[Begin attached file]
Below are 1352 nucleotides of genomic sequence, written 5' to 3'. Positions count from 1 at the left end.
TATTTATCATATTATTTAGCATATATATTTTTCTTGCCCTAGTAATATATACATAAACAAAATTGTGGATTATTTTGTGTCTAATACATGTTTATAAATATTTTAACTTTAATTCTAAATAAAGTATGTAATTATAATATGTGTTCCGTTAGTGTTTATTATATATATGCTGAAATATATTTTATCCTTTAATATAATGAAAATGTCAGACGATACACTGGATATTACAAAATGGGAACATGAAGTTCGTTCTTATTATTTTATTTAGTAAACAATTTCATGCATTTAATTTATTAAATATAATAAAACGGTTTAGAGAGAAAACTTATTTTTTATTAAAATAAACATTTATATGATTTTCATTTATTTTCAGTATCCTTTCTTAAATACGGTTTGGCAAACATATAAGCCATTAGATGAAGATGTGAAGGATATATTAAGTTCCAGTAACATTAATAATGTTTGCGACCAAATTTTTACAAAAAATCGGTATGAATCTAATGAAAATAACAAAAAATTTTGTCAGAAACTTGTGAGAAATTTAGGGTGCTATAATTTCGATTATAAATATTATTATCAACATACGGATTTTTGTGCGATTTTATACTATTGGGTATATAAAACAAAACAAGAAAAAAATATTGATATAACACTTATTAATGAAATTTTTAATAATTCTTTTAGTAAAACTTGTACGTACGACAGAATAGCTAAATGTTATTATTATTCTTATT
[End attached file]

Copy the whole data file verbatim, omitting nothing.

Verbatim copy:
Below are 1352 nucleotides of genomic sequence, written 5' to 3'. Positions count from 1 at the left end.
TATTTATCATATTATTTAGCATATATATTTTTCTTGCCCTAGTAATATATACATAAACAAAATTGTGGATTATTTTGTGTCTAATACATGTTTATAAATATTTTAACTTTAATTCTAAATAAAGTATGTAATTATAATATGTGTTCCGTTAGTGTTTATTATATATATGCTGAAATATATTTTATCCTTTAATATAATGAAAATGTCAGACGATACACTGGATATTACAAAATGGGAACATGAAGTTCGTTCTTATTATTTTATTTAGTAAACAATTTCATGCATTTAATTTATTAAATATAATAAAACGGTTTAGAGAGAAAACTTATTTTTTATTAAAATAAACATTTATATGATTTTCATTTATTTTCAGTATCCTTTCTTAAATACGGTTTGGCAAACATATAAGCCATTAGATGAAGATGTGAAGGATATATTAAGTTCCAGTAACATTAATAATGTTTGCGACCAAATTTTTACAAAAAATCGGTATGAATCTAATGAAAATAACAAAAAATTTTGTCAGAAACTTGTGAGAAATTTAGGGTGCTATAATTTCGATTATAAATATTATTATCAACATACGGATTTTTGTGCGATTTTATACTATTGGGTATATAAAACAAAACAAGAAAAAAATATTGATATAACACTTATTAATGAAATTTTTAATAATTCTTTTAGTAAAACTTGTACGTACGACAGAATAGCTAAATGTTATTATTATTCTTATT